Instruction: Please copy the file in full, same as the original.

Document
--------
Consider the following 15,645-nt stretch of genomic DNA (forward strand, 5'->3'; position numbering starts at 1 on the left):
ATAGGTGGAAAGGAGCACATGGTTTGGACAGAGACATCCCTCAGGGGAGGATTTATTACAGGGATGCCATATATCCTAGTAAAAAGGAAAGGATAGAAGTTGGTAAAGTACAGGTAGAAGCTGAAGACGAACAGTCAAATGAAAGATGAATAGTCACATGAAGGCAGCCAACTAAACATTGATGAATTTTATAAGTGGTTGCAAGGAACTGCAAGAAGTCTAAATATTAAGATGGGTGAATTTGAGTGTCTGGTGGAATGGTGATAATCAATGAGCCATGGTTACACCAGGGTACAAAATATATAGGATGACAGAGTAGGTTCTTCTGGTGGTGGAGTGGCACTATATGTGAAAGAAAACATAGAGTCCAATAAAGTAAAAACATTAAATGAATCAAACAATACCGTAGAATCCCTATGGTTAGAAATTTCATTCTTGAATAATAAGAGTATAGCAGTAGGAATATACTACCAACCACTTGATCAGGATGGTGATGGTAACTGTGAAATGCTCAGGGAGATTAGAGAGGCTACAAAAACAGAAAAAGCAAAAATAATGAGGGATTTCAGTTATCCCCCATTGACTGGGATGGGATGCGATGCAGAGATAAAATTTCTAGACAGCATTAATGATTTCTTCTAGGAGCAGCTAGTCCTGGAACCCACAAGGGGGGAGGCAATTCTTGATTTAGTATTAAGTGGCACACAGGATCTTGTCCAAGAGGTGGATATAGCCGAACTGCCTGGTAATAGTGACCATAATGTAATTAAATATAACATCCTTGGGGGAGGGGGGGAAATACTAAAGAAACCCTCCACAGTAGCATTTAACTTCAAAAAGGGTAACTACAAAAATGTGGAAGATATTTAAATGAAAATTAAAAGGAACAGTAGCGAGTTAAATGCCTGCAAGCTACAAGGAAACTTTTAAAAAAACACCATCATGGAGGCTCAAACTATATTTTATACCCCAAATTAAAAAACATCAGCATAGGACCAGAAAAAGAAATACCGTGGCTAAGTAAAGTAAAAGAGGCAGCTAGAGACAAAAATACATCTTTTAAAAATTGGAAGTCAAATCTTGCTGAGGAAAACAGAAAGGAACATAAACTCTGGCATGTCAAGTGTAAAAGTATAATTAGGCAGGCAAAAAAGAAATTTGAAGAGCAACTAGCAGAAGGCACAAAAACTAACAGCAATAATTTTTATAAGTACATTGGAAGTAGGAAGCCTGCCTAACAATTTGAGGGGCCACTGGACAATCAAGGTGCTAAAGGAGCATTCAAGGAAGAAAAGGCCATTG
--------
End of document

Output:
Consider the following 15,645-nt stretch of genomic DNA (forward strand, 5'->3'; position numbering starts at 1 on the left):
ATAGGTGGAAAGGAGCACATGGTTTGGACAGAGACATCCCTCAGGGGAGGATTTATTACAGGGATGCCATATATCCTAGTAAAAAGGAAAGGATAGAAGTTGGTAAAGTACAGGTAGAAGCTGAAGACGAACAGTCAAATGAAAGATGAATAGTCACATGAAGGCAGCCAACTAAACATTGATGAATTTTATAAGTGGTTGCAAGGAACTGCAAGAAGTCTAAATATTAAGATGGGTGAATTTGAGTGTCTGGTGGAATGGTGATAATCAATGAGCCATGGTTACACCAGGGTACAAAATATATAGGATGACAGAGTAGGTTCTTCTGGTGGTGGAGTGGCACTATATGTGAAAGAAAACATAGAGTCCAATAAAGTAAAAACATTAAATGAATCAAACAATACCGTAGAATCCCTATGGTTAGAAATTTCATTCTTGAATAATAAGAGTATAGCAGTAGGAATATACTACCAACCACTTGATCAGGATGGTGATGGTAACTGTGAAATGCTCAGGGAGATTAGAGAGGCTACAAAAACAGAAAAAGCAAAAATAATGAGGGATTTCAGTTATCCCCCATTGACTGGGATGGGATGCGATGCAGAGATAAAATTTCTAGACAGCATTAATGATTTCTTCTAGGAGCAGCTAGTCCTGGAACCCACAAGGGGGGAGGCAATTCTTGATTTAGTATTAAGTGGCACACAGGATCTTGTCCAAGAGGTGGATATAGCCGAACTGCCTGGTAATAGTGACCATAATGTAATTAAATATAACATCCTTGGGGGAGGGGGGGAAATACTAAAGAAACCCTCCACAGTAGCATTTAACTTCAAAAAGGGTAACTACAAAAATGTGGAAGATATTTAAATGAAAATTAAAAGGAACAGTAGCGAGTTAAATGCCTGCAAGCTACAAGGAAACTTTTAAAAAAACACCATCATGGAGGCTCAAACTATATTTTATACCCCAAATTAAAAAACATCAGCATAGGACCAGAAAAAGAAATACCGTGGCTAAGTAAAGTAAAAGAGGCAGCTAGAGACAAAAATACATCTTTTAAAAATTGGAAGTCAAATCTTGCTGAGGAAAACAGAAAGGAACATAAACTCTGGCATGTCAAGTGTAAAAGTATAATTAGGCAGGCAAAAAAGAAATTTGAAGAGCAACTAGCAGAAGGCACAAAAACTAACAGCAATAATTTTTATAAGTACATTGGAAGTAGGAAGCCTGCCTAACAATTTGAGGGGCCACTGGACAATCAAGGTGCTAAAGGAGCATTCAAGGAAGAAAAGGCCATTG